Long term calcium supplement use equals long term protection The results of a study reported at the 96th Annual Meeting of the American Association for Cancer Research this month showed that long term use of calcium supplements offers long lasting protection against the formation of potentially precancerous colon polyps. The effect may be due to suppression of a precarcinogenic process that takes years to develop, according to John Baron, MD, of Dartmouth University, who presented the results.
The current study followed participants from the Calcium Polyp Prevention Study, which found a 19 percent reduction in polyp formation and a 28 percent reduction in the development of advanced adenomas among patients with a history of developing polyps who received a 1200 milligram daily calcium supplement for four years compared to those who received a placebo. In the Calcium Follow Up Study, Maria Grau MD of the Section of Biostatistics and Epidemiology at Dartmouth and colleagues tracked polyp formation and analyzed the effect of additional calcium supplements among 822 subjects from the original study.
They found that even after adjusting for the use of calcium supplements following the end of the original study, subjects who had received calcium during the trial experienced a 36 percent reduction in the development of new polyps in the five years that followed. For a type of polyp called nonneoplastic hyperplastic polyps, there was a 48 percent reduction. However, during the entire follow-up period, which was a great as ten years for some participants, the protective effect declined, although those who received supplements during the study still had a 19 percent lower risk of polyp development.
Dr Grau concluded, "This provides further evidence of the potential of calcium to be used as a chemopreventive agent against development of colorectal cancer."
Colorectal cancer Identifying and eradicating the causative factors responsible for the development of colorectal cancer is of the utmost importance to those individuals who are at high-risk for developing the disease and to those who have been diagnosed with colorectal cancer. These factors include diet, lifestyle, exercise, tobacco and alcohol use, parity, hormone use, energy intake, and nonsteroidal anti-inflammatory drug (NSAID) use.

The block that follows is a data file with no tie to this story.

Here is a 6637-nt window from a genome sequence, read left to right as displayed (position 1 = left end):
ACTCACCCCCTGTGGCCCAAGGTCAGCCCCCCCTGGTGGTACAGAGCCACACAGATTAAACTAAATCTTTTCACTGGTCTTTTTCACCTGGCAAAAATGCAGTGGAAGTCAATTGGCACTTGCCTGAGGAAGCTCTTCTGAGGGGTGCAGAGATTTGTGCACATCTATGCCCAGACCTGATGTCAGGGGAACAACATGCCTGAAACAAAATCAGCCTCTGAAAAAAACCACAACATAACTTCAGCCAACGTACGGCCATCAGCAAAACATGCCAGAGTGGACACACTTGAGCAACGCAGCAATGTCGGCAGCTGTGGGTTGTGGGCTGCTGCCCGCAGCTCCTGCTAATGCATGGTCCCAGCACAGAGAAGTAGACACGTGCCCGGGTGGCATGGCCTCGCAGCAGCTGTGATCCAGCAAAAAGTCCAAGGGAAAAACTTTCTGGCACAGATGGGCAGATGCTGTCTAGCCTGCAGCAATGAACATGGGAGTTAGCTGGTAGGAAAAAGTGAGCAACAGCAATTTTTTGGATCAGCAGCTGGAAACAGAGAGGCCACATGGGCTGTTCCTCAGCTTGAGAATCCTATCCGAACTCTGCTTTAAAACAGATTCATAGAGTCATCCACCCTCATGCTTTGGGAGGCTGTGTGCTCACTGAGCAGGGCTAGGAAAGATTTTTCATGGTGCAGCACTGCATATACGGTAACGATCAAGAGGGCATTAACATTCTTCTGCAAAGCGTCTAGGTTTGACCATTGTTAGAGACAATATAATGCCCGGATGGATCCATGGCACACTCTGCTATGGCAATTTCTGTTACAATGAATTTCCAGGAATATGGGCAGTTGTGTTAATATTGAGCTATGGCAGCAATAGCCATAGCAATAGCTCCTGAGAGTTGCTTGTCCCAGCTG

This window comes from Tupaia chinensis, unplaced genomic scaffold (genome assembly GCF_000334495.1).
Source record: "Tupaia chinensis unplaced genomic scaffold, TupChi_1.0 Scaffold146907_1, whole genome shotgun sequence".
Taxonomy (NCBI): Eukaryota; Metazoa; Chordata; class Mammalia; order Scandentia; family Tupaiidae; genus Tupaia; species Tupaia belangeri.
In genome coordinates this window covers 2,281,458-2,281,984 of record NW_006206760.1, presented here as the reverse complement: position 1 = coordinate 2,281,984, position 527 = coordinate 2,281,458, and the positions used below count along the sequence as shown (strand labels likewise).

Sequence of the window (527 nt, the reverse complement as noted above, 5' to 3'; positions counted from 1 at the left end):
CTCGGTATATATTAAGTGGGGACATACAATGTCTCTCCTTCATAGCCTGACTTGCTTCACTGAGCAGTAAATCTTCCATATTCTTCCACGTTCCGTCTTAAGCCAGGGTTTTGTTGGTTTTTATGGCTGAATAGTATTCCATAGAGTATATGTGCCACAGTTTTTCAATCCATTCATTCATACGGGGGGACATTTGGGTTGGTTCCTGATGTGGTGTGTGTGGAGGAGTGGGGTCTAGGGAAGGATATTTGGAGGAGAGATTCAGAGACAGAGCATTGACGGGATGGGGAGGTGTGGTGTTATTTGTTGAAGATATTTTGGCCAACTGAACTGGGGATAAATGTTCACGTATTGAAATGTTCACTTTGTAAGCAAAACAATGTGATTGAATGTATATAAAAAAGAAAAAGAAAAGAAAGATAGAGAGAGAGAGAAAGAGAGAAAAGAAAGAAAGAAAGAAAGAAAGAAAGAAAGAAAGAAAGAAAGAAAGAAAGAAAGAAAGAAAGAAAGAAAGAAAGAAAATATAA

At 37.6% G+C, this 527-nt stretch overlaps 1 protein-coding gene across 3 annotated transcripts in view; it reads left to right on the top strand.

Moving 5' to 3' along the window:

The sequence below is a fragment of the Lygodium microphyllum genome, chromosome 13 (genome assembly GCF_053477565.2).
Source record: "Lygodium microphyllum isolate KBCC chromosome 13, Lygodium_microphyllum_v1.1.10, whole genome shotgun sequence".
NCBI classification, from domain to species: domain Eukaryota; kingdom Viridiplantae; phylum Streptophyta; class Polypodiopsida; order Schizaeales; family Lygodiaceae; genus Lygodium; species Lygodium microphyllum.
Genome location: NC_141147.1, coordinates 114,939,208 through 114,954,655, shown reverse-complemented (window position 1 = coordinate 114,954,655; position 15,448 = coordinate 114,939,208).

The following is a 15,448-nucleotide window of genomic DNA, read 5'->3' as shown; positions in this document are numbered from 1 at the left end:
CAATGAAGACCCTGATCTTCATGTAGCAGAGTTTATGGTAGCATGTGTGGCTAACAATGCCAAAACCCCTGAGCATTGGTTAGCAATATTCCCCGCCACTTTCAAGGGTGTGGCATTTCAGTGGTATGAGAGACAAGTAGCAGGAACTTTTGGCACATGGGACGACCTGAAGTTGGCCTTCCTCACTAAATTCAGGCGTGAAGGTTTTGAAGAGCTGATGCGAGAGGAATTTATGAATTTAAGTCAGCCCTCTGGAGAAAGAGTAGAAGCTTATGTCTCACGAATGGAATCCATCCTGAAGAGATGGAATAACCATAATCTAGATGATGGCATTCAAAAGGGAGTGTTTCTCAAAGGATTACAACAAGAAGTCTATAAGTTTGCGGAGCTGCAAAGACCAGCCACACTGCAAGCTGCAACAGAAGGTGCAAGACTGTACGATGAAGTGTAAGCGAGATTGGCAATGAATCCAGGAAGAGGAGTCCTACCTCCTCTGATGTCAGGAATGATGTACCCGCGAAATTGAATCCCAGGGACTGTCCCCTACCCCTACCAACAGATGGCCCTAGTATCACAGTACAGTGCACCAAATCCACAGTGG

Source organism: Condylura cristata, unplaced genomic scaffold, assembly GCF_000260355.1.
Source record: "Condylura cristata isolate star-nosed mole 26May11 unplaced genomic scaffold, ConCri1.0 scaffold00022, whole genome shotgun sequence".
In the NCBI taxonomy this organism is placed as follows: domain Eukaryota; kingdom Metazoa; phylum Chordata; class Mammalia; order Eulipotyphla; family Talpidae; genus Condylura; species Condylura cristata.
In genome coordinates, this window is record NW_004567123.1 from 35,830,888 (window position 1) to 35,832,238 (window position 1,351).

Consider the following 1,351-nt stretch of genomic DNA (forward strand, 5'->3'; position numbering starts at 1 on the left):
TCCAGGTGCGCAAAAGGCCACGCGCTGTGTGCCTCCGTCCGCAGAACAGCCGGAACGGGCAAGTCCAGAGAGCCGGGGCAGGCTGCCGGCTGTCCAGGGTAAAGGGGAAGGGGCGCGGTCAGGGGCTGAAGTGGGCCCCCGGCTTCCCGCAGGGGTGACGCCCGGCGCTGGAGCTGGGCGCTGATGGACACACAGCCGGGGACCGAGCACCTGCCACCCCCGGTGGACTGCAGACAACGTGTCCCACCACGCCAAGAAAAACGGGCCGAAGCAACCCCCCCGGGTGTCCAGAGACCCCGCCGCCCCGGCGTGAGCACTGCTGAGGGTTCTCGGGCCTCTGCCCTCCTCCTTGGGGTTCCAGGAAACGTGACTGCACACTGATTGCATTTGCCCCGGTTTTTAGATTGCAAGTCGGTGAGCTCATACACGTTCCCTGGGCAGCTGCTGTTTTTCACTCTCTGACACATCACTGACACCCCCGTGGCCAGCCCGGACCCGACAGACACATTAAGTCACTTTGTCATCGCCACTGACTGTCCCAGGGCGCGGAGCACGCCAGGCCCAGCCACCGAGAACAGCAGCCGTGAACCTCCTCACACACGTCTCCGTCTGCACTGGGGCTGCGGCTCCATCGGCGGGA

Fiber, particularly bran and cellulose appear to be effective in reducing the risk of colorectal carcinogenesis (the generation of cancer from normal cells) (Greenwald et al. 1986). Fruit fiber consumption, as opposed to vegetable fiber, reduced the risk of colorectal adenomas (Platz et al. 1997).
There is a direct relationship suggested by epidemiological studies between total fat intake in the diet and increased risk of cancer in the colon and rectum. Animal fat, particularly dairy products, and red meat are associated with colon cancer risk, whereas there is no association with vegetable fats, and fish oils appear to have a protective effect (Schloss et al. 1997). Lower cholesterol levels have been shown in patients diagnosed with colorectal cancer (Forones et al. 1998). Conversely, elevated levels of serum triglycerides have been associated with a higher risk of adenomatous polyps (Bird et al. 1996b).
Low selenium levels exist in patients prone to colon adenomas. In fact, reduced selenium levels are associated with the diagnosis of large size adenomatous polyps (Fernandez-Banares et al. 2002). In a double-blinded, placebo-controlled trial, patients with colon adenomas presented with low serum levels of selenium and plasma glutathione peroxidase (pGPx) activity before treatment, but with interventional selenium supplementation, both parameters were normalized (Al-Taie et al. 2003). Fortunately, cancer cells are more sensitive to the effects of selenium than their noncancerous counterparts.
Calcium is an essential mineral that is often inadequately supplied, inefficiently absorbed, or excreted faster than it is being assimilated. The citrate salt of calcium has been documented to be well absorbed and utilized by the body.
Se-methylselenocysteine (SeMC) is a naturally occurring seleno-amino acid that is synthesized by plants such as garlic and broccoli. Unlike selenomethionine, which is incorporated into proteins in place of methionine, SeMC is not incorporated into any proteins, thereby being fully available for the synthesis of selenium-containing enzymes such as glutathione peroxidase.